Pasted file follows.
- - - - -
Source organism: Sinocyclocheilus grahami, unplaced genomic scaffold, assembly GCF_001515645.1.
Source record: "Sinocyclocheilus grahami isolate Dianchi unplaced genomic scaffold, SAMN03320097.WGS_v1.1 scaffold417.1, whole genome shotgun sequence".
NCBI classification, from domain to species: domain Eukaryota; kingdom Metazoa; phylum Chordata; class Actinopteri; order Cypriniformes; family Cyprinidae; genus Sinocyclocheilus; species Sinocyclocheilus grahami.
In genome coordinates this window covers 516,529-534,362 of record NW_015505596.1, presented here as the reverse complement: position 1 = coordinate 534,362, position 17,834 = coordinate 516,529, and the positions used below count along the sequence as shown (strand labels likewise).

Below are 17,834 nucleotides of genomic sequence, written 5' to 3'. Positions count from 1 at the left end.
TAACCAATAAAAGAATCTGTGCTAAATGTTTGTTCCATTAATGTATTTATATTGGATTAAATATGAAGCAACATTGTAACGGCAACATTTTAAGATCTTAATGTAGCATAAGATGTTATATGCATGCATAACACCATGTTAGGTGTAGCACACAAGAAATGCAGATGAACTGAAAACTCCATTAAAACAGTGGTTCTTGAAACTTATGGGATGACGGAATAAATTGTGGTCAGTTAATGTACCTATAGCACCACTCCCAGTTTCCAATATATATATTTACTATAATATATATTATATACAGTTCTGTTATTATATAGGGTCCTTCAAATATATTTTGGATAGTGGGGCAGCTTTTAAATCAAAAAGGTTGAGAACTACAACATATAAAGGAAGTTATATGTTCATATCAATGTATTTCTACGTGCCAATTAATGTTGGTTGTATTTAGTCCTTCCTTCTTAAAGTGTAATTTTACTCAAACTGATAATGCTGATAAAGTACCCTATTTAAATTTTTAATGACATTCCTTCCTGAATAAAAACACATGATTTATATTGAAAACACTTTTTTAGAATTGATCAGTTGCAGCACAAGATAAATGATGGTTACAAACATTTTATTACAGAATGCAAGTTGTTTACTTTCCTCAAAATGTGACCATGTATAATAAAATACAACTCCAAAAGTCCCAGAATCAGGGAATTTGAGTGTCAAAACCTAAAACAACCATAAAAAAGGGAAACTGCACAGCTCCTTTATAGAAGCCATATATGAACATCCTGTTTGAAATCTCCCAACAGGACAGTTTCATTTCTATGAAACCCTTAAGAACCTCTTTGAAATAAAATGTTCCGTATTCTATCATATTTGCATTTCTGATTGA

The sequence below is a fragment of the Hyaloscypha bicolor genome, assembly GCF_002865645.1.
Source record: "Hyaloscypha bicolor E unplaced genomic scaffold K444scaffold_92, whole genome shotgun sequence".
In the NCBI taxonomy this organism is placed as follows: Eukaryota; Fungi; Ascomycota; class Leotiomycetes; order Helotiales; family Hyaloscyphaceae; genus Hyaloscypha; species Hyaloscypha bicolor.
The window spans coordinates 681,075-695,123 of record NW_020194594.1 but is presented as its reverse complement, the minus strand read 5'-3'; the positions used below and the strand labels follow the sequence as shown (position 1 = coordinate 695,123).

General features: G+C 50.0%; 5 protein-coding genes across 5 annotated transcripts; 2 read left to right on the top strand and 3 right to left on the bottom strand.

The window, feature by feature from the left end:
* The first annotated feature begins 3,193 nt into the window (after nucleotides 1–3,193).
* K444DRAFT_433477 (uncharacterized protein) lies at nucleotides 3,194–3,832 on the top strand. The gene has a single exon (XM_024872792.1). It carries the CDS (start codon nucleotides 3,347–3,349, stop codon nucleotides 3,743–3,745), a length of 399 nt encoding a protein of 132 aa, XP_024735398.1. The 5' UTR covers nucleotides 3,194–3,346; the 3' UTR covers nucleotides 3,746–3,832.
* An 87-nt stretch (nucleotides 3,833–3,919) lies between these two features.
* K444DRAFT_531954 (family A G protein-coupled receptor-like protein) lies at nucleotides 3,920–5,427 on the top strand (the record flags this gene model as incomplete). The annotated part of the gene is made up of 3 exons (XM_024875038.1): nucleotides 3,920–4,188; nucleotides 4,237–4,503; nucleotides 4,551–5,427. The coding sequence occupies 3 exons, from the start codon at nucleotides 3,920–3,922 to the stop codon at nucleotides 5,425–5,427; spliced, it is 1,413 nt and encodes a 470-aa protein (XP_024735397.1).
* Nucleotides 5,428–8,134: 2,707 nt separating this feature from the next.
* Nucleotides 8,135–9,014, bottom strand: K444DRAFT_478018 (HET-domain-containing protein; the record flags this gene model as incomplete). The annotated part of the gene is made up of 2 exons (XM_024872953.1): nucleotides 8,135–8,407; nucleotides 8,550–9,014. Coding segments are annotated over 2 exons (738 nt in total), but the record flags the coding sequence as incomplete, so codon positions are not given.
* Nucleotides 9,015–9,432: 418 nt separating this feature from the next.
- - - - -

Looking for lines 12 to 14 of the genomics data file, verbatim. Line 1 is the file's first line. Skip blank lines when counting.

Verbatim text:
The window, feature by feature from the left end:
* The first annotated feature begins 3,193 nt into the window (after nucleotides 1–3,193).
* K444DRAFT_433477 (uncharacterized protein) lies at nucleotides 3,194–3,832 on the top strand. The gene has a single exon (XM_024872792.1). It carries the CDS (start codon nucleotides 3,347–3,349, stop codon nucleotides 3,743–3,745), a length of 399 nt encoding a protein of 132 aa, XP_024735398.1. The 5' UTR covers nucleotides 3,194–3,346; the 3' UTR covers nucleotides 3,746–3,832.